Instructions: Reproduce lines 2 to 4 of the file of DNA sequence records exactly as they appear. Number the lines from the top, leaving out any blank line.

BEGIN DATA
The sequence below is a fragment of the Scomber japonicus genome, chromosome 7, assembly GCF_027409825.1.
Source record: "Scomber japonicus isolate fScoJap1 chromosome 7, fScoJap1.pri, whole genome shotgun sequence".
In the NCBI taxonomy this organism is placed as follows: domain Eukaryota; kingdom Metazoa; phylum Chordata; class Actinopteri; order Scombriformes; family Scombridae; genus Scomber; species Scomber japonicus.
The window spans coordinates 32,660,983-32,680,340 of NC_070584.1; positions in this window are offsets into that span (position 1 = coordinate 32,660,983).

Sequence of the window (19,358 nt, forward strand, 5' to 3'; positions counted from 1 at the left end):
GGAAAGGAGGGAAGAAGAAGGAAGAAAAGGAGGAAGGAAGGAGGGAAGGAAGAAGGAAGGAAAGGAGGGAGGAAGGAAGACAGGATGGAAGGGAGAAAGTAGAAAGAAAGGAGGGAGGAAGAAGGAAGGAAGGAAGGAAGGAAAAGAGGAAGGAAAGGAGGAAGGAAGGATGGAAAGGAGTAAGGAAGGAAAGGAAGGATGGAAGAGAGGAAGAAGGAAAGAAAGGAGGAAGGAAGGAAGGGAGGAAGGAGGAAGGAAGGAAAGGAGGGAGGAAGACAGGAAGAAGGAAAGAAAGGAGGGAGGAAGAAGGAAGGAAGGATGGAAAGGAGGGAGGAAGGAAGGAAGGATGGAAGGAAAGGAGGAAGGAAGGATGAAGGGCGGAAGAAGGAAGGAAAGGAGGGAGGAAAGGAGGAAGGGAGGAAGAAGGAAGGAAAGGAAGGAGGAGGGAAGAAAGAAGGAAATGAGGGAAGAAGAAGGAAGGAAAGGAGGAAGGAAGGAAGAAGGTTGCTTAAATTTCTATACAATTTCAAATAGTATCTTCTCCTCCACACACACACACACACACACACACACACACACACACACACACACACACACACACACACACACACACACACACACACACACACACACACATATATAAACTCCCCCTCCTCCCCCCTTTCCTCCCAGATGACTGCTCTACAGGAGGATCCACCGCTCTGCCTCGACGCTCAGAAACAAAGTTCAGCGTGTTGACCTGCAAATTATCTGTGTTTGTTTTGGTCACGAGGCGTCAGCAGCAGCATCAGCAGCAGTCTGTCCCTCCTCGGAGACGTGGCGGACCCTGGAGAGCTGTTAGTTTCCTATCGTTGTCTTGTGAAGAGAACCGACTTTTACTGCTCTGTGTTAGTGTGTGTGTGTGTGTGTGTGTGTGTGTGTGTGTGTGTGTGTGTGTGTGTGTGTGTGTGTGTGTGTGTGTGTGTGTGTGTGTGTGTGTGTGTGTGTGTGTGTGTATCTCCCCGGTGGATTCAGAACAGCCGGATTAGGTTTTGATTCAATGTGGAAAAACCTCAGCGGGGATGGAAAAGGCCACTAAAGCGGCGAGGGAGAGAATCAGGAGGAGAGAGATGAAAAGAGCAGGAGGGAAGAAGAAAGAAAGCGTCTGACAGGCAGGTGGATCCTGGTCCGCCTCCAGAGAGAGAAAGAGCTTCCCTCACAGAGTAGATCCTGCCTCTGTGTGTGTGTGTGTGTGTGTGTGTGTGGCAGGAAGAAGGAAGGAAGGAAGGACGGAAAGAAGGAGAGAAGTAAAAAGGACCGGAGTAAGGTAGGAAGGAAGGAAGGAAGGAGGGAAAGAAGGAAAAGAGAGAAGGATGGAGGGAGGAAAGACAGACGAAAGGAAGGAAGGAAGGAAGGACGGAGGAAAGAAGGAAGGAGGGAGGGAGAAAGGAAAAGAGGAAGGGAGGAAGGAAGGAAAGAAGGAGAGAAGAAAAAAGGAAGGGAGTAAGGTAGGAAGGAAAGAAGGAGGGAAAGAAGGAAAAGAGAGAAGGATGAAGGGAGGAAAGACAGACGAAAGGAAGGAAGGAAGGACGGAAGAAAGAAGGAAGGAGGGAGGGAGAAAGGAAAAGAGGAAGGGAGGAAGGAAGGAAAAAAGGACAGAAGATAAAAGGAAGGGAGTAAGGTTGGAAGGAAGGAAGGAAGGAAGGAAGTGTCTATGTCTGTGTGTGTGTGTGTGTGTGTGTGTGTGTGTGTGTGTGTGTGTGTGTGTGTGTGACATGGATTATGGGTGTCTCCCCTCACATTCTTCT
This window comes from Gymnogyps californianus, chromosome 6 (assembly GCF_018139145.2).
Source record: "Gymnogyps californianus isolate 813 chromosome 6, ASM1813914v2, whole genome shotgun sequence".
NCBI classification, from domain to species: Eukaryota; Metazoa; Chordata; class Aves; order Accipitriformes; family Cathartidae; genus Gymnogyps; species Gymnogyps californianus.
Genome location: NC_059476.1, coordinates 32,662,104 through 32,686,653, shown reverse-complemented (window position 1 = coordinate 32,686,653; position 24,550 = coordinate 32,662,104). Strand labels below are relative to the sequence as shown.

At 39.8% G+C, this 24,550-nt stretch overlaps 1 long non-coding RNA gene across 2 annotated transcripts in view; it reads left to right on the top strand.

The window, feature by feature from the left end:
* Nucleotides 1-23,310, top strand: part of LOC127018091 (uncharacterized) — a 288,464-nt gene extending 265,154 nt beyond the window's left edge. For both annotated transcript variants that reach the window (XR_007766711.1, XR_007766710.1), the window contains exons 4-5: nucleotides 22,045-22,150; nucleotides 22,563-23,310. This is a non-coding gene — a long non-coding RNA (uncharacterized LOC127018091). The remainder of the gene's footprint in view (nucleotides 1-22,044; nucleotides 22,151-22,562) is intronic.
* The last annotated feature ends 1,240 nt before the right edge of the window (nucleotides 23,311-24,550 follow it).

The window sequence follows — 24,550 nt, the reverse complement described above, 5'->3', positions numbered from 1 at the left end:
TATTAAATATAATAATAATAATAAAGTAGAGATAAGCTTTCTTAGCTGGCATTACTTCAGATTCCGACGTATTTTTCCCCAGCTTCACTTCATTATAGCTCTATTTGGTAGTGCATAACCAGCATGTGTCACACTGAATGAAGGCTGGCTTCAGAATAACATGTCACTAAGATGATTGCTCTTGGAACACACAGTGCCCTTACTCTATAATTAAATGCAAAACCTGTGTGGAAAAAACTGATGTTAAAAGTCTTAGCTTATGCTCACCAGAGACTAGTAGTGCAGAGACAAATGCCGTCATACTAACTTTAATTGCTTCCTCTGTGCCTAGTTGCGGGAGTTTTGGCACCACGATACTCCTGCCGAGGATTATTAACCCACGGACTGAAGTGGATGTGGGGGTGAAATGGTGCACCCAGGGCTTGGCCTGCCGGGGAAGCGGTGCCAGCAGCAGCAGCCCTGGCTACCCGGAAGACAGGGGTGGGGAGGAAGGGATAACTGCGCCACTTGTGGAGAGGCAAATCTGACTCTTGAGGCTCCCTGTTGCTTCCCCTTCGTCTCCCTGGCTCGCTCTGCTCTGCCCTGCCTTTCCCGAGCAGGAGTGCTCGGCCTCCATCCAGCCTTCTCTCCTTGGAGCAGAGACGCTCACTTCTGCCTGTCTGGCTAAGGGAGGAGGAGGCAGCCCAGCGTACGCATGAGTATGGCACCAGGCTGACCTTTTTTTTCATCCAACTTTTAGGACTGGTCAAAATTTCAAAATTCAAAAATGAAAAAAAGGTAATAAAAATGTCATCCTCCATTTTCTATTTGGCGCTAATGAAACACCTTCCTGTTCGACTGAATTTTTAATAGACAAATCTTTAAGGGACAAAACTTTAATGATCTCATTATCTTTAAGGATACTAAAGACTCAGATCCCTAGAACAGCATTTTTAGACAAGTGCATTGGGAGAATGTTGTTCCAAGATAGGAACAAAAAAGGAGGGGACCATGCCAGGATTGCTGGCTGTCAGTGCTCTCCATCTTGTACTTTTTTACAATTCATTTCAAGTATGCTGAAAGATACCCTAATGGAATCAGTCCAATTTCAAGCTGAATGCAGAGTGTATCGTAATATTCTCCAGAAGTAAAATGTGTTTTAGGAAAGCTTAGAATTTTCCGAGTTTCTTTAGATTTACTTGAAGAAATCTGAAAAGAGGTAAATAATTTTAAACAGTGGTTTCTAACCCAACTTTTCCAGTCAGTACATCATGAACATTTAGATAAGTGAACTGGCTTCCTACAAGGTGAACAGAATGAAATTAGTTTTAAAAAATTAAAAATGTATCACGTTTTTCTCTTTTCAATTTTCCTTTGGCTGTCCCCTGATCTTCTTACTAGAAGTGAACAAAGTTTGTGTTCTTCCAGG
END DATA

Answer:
Source record: "Scomber japonicus isolate fScoJap1 chromosome 7, fScoJap1.pri, whole genome shotgun sequence".
In the NCBI taxonomy this organism is placed as follows: domain Eukaryota; kingdom Metazoa; phylum Chordata; class Actinopteri; order Scombriformes; family Scombridae; genus Scomber; species Scomber japonicus.
The window spans coordinates 32,660,983-32,680,340 of NC_070584.1; positions in this window are offsets into that span (position 1 = coordinate 32,660,983).